The day is divided into twelve hours beginning at dawn, so that noon would be the sixth hour, three in the afternoon the ninth, and sunset is twelve.
The length of each hour changes as the days grow longer and shorter over the course of the year. The sun on the clock shows this as it passes through the markings for daylight that indicate sunrise and sunset along with the Babylonian hours throughout the seasons.
Old Bohemian, better known as Italian time, dates back to the middle ages.
It is similar to our modern time, the day has twenty-four hours, but begins at sunset.
This is marked by a human hand pointing to the Gothic Arabic numbers on the outermost ring of the clock.
Because sunset changes through the year, the outer ring moves ever so slowly to adjust.
German time is basically the time that we know and love.
The day is divided into twenty-four hours, in two twelve hour segments, beginning at midnight. This is shown by the same human hand as the Italian time except that it is pointing to the stationary Roman numerals in the second row from the outside.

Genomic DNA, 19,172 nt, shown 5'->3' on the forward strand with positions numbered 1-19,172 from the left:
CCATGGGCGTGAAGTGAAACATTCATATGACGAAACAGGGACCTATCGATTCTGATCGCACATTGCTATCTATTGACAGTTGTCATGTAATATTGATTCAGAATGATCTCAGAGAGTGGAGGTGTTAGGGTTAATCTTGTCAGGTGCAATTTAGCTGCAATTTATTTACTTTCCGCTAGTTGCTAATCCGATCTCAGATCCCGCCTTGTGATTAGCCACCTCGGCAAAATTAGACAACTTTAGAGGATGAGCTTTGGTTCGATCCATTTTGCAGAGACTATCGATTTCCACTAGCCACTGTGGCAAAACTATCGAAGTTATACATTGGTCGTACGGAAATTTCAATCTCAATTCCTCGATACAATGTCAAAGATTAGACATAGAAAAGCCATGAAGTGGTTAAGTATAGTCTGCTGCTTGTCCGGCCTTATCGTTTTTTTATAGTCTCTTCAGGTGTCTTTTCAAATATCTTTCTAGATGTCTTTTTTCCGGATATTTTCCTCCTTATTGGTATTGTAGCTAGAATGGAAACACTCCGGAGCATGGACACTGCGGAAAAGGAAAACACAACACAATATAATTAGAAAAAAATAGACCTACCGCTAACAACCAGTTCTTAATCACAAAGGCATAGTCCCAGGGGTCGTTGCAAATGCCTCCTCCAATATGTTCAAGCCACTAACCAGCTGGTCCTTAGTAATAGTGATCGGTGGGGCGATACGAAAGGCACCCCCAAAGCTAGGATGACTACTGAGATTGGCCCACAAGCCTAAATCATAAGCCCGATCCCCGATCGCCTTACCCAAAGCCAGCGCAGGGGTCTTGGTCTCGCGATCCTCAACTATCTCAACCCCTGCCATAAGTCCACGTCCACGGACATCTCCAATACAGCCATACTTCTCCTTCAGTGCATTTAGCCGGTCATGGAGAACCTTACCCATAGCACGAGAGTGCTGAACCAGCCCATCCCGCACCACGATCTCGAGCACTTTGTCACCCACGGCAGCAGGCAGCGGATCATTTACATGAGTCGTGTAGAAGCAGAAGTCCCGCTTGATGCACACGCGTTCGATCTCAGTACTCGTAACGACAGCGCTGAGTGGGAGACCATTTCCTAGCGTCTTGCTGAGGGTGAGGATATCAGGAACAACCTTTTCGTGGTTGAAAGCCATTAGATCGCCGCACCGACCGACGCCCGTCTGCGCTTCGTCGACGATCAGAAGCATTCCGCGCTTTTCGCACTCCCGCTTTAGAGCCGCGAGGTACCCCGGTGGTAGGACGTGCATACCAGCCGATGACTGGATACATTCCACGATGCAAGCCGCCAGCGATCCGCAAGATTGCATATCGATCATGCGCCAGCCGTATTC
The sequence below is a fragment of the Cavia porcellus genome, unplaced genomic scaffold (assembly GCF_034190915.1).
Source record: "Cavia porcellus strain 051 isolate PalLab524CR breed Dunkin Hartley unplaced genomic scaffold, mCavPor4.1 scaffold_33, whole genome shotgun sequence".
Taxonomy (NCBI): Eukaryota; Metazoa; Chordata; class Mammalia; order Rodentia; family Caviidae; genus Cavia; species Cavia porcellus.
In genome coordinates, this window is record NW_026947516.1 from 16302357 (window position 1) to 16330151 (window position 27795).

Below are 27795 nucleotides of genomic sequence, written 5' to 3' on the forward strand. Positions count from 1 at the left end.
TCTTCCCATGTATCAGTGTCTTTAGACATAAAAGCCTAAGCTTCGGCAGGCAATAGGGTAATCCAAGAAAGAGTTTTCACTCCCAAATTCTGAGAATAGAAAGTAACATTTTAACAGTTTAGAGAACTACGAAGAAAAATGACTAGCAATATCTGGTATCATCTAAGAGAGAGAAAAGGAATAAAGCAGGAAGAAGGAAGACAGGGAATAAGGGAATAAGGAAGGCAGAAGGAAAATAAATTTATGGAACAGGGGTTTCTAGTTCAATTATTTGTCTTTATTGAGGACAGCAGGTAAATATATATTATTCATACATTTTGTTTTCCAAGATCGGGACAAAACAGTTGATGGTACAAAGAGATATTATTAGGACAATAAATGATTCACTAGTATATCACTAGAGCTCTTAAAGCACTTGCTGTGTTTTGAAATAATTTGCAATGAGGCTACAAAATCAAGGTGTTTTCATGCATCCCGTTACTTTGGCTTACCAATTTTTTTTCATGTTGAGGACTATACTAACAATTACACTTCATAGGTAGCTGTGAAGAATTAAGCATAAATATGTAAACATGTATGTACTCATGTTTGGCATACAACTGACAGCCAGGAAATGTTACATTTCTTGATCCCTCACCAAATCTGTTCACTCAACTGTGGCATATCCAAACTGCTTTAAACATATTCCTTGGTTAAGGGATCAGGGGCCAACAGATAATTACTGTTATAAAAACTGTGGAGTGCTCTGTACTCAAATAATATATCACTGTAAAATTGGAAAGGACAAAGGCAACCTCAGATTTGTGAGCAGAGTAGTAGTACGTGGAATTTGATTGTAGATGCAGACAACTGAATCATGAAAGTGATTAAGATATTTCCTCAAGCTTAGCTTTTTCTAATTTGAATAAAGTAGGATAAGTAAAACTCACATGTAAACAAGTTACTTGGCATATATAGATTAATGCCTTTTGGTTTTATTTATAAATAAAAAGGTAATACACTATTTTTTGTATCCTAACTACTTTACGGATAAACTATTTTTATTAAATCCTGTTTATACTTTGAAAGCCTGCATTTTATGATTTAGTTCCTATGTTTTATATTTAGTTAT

The last of the clock’s time displays is for Sidereal time. This is a timekeeping method based on the stars as opposed to the sun.
Astronomers developed it so that they would know exactly where to point their telescopes to find specific stars at any given moment.
The little gold star attached to the zodiac wheel of the clock marks the Sidereal time. Each day has twenty-four equal hours, but is about four minutes shorter than a solar day. This adds up to an extra day each year making every year leap year in Sidereal time.
In addition to these times we found the phase of the moon, sunrise and sunset as well as the sun’s position in the zodiac precisely presented on the clock face. But four o’clock had arrived and the real show was beginning.
Once again our handy-dandy guide kept us abreast of the situation.
Every hour, on the hour, the clock breaks out quite a conglomeration of characters to commemorate the passing of another sixty minutes.
Eight figures adorn the outside, four representing characteristics that were honored back in medieval times and four that were despised.